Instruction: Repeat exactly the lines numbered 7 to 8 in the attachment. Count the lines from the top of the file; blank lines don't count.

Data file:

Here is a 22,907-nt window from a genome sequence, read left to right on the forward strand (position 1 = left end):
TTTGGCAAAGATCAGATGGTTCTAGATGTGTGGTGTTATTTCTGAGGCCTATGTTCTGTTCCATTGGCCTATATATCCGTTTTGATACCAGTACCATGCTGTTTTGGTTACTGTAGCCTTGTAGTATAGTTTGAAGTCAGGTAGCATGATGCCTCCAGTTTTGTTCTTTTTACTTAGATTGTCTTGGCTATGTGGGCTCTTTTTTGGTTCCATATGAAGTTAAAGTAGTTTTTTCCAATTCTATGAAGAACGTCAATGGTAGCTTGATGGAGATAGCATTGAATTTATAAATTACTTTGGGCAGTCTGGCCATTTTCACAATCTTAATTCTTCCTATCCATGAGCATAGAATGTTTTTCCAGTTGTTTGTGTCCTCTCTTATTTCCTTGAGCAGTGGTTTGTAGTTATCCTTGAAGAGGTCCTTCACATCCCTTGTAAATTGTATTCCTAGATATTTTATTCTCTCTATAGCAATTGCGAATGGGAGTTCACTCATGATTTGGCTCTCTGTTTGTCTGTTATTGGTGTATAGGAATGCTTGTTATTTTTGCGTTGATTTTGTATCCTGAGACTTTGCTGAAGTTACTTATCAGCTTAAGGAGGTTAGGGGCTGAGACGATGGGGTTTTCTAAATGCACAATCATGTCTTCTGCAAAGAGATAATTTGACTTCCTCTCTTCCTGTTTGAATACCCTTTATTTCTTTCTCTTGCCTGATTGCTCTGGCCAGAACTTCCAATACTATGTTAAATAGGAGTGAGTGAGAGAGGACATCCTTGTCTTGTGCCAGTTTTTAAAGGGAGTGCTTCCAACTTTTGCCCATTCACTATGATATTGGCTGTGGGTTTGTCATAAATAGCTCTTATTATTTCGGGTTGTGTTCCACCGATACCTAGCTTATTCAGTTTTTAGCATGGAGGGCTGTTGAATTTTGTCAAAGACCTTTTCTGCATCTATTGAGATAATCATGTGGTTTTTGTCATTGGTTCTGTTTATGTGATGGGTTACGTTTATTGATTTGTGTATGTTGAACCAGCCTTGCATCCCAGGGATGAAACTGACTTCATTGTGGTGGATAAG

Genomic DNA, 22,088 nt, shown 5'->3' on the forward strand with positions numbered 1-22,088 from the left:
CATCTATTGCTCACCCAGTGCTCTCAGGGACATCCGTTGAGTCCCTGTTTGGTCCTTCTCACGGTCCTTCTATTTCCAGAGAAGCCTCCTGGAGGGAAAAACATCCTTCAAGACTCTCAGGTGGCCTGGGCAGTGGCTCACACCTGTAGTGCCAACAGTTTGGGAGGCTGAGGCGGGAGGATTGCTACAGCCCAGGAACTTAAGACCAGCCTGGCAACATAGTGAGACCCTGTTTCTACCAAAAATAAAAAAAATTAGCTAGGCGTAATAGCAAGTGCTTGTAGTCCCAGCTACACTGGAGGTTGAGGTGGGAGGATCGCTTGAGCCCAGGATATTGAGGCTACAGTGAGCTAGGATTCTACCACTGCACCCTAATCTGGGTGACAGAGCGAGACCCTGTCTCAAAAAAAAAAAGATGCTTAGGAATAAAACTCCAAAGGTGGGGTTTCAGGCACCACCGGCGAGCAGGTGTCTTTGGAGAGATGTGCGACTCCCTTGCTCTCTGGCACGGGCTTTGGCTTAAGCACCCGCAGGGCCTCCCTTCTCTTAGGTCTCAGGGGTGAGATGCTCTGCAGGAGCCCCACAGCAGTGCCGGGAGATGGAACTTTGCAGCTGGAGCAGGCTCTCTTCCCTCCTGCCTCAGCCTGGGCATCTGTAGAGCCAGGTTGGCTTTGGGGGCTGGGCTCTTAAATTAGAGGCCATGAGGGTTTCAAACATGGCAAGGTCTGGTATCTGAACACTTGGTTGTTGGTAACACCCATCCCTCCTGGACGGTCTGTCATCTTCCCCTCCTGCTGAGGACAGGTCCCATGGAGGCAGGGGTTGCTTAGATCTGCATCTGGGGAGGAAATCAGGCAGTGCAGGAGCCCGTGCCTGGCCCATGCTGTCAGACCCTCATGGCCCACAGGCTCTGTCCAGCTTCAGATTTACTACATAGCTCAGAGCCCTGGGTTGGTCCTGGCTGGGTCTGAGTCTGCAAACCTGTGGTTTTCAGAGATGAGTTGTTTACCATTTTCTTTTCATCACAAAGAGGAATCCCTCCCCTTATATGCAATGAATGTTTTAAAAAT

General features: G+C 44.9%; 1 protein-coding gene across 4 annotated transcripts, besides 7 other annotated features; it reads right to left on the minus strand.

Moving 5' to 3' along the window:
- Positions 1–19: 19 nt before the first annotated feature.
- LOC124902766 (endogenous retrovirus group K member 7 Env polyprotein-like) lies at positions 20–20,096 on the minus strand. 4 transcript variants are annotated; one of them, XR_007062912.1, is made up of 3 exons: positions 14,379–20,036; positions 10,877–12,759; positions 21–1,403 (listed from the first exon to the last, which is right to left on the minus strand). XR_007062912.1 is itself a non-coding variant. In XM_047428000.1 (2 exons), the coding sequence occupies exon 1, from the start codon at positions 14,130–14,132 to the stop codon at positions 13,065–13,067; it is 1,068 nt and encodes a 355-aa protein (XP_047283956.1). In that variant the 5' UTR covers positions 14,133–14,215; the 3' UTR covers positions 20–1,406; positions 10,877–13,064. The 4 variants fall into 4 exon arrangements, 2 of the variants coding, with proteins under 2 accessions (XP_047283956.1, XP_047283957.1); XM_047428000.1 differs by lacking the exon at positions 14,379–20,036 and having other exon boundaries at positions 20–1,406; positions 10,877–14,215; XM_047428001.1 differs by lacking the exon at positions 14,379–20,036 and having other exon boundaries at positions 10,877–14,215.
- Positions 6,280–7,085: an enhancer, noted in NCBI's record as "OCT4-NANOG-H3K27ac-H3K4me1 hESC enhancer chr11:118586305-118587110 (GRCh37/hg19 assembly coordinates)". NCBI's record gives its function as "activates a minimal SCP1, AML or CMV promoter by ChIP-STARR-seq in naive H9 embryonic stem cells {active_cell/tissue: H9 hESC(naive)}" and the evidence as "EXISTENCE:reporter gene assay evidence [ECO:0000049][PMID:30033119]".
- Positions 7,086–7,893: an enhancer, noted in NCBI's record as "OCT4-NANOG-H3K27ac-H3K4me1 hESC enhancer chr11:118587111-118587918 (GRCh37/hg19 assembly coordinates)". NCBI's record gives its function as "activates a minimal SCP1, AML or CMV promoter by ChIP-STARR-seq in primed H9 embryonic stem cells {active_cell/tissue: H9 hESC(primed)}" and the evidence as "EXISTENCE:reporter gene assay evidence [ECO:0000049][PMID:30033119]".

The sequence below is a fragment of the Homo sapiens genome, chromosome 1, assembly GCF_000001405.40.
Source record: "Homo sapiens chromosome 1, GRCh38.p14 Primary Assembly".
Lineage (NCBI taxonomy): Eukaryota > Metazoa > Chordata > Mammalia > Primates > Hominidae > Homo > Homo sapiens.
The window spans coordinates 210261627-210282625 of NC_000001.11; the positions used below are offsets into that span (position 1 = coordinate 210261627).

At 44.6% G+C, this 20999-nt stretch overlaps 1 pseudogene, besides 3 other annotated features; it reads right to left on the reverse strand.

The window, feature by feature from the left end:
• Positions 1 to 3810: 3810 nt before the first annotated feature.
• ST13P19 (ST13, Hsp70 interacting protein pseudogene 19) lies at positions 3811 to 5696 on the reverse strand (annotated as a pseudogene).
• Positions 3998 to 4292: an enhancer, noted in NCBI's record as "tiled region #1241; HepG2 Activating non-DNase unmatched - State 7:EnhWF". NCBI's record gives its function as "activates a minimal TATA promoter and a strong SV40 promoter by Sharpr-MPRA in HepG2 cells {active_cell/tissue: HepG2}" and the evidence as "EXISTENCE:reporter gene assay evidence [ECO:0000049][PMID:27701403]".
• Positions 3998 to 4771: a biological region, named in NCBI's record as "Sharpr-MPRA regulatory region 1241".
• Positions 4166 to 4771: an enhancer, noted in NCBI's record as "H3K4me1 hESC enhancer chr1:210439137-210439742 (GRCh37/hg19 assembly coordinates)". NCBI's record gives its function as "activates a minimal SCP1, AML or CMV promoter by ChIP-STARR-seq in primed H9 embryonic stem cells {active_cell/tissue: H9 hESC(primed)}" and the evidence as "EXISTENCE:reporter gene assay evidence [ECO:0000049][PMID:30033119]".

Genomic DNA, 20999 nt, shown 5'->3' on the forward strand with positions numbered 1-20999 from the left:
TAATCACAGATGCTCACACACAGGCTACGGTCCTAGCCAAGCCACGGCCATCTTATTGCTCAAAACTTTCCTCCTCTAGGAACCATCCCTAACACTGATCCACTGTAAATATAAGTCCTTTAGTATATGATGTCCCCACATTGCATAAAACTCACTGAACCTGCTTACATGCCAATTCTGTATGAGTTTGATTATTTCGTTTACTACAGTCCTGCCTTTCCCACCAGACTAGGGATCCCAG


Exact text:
- Positions 1–19: 19 nt before the first annotated feature.
- LOC124902766 (endogenous retrovirus group K member 7 Env polyprotein-like) lies at positions 20–20,096 on the minus strand. 4 transcript variants are annotated; one of them, XR_007062912.1, is made up of 3 exons: positions 14,379–20,036; positions 10,877–12,759; positions 21–1,403 (listed from the first exon to the last, which is right to left on the minus strand). XR_007062912.1 is itself a non-coding variant. In XM_047428000.1 (2 exons), the coding sequence occupies exon 1, from the start codon at positions 14,130–14,132 to the stop codon at positions 13,065–13,067; it is 1,068 nt and encodes a 355-aa protein (XP_047283956.1). In that variant the 5' UTR covers positions 14,133–14,215; the 3' UTR covers positions 20–1,406; positions 10,877–13,064. The 4 variants fall into 4 exon arrangements, 2 of the variants coding, with proteins under 2 accessions (XP_047283956.1, XP_047283957.1); XM_047428000.1 differs by lacking the exon at positions 14,379–20,036 and having other exon boundaries at positions 20–1,406; positions 10,877–14,215; XM_047428001.1 differs by lacking the exon at positions 14,379–20,036 and having other exon boundaries at positions 10,877–14,215.